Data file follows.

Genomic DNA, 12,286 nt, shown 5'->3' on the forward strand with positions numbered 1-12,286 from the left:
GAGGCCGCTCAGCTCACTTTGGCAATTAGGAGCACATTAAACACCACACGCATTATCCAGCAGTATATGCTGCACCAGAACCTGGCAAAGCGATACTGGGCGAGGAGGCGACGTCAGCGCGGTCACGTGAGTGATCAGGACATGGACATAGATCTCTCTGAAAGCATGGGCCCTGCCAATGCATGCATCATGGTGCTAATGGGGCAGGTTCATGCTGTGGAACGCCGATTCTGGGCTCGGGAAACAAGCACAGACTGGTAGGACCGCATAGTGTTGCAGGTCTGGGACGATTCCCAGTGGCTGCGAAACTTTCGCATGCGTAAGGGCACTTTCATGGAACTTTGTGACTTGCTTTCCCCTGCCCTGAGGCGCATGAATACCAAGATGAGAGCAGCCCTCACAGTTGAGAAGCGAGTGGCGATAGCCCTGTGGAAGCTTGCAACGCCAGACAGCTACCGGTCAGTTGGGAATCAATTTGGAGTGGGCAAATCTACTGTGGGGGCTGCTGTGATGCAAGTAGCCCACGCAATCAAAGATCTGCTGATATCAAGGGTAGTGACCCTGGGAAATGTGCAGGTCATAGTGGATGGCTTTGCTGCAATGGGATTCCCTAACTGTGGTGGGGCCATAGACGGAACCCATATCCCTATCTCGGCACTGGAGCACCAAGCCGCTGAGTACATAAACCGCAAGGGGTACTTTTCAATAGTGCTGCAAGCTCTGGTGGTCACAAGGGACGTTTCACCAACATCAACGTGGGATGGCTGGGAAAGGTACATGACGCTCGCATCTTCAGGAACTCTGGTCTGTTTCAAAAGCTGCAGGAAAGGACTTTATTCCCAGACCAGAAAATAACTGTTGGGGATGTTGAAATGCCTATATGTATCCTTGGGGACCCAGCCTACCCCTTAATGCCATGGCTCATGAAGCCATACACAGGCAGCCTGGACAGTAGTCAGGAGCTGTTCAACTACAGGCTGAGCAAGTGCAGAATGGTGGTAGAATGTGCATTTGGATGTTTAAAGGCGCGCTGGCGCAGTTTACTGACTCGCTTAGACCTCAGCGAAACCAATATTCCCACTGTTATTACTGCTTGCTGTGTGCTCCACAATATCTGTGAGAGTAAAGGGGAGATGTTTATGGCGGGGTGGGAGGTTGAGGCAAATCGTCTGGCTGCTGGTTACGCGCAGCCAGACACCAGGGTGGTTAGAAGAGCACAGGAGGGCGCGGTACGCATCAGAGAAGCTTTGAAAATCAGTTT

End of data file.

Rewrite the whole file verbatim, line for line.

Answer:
Genomic DNA, 12,286 nt, shown 5'->3' on the forward strand with positions numbered 1-12,286 from the left:
GAGGCCGCTCAGCTCACTTTGGCAATTAGGAGCACATTAAACACCACACGCATTATCCAGCAGTATATGCTGCACCAGAACCTGGCAAAGCGATACTGGGCGAGGAGGCGACGTCAGCGCGGTCACGTGAGTGATCAGGACATGGACATAGATCTCTCTGAAAGCATGGGCCCTGCCAATGCATGCATCATGGTGCTAATGGGGCAGGTTCATGCTGTGGAACGCCGATTCTGGGCTCGGGAAACAAGCACAGACTGGTAGGACCGCATAGTGTTGCAGGTCTGGGACGATTCCCAGTGGCTGCGAAACTTTCGCATGCGTAAGGGCACTTTCATGGAACTTTGTGACTTGCTTTCCCCTGCCCTGAGGCGCATGAATACCAAGATGAGAGCAGCCCTCACAGTTGAGAAGCGAGTGGCGATAGCCCTGTGGAAGCTTGCAACGCCAGACAGCTACCGGTCAGTTGGGAATCAATTTGGAGTGGGCAAATCTACTGTGGGGGCTGCTGTGATGCAAGTAGCCCACGCAATCAAAGATCTGCTGATATCAAGGGTAGTGACCCTGGGAAATGTGCAGGTCATAGTGGATGGCTTTGCTGCAATGGGATTCCCTAACTGTGGTGGGGCCATAGACGGAACCCATATCCCTATCTCGGCACTGGAGCACCAAGCCGCTGAGTACATAAACCGCAAGGGGTACTTTTCAATAGTGCTGCAAGCTCTGGTGGTCACAAGGGACGTTTCACCAACATCAACGTGGGATGGCTGGGAAAGGTACATGACGCTCGCATCTTCAGGAACTCTGGTCTGTTTCAAAAGCTGCAGGAAAGGACTTTATTCCCAGACCAGAAAATAACTGTTGGGGATGTTGAAATGCCTATATGTATCCTTGGGGACCCAGCCTACCCCTTAATGCCATGGCTCATGAAGCCATACACAGGCAGCCTGGACAGTAGTCAGGAGCTGTTCAACTACAGGCTGAGCAAGTGCAGAATGGTGGTAGAATGTGCATTTGGATGTTTAAAGGCGCGCTGGCGCAGTTTACTGACTCGCTTAGACCTCAGCGAAACCAATATTCCCACTGTTATTACTGCTTGCTGTGTGCTCCACAATATCTGTGAGAGTAAAGGGGAGATGTTTATGGCGGGGTGGGAGGTTGAGGCAAATCGTCTGGCTGCTGGTTACGCGCAGCCAGACACCAGGGTGGTTAGAAGAGCACAGGAGGGCGCGGTACGCATCAGAGAAGCTTTGAAAATCAGTTT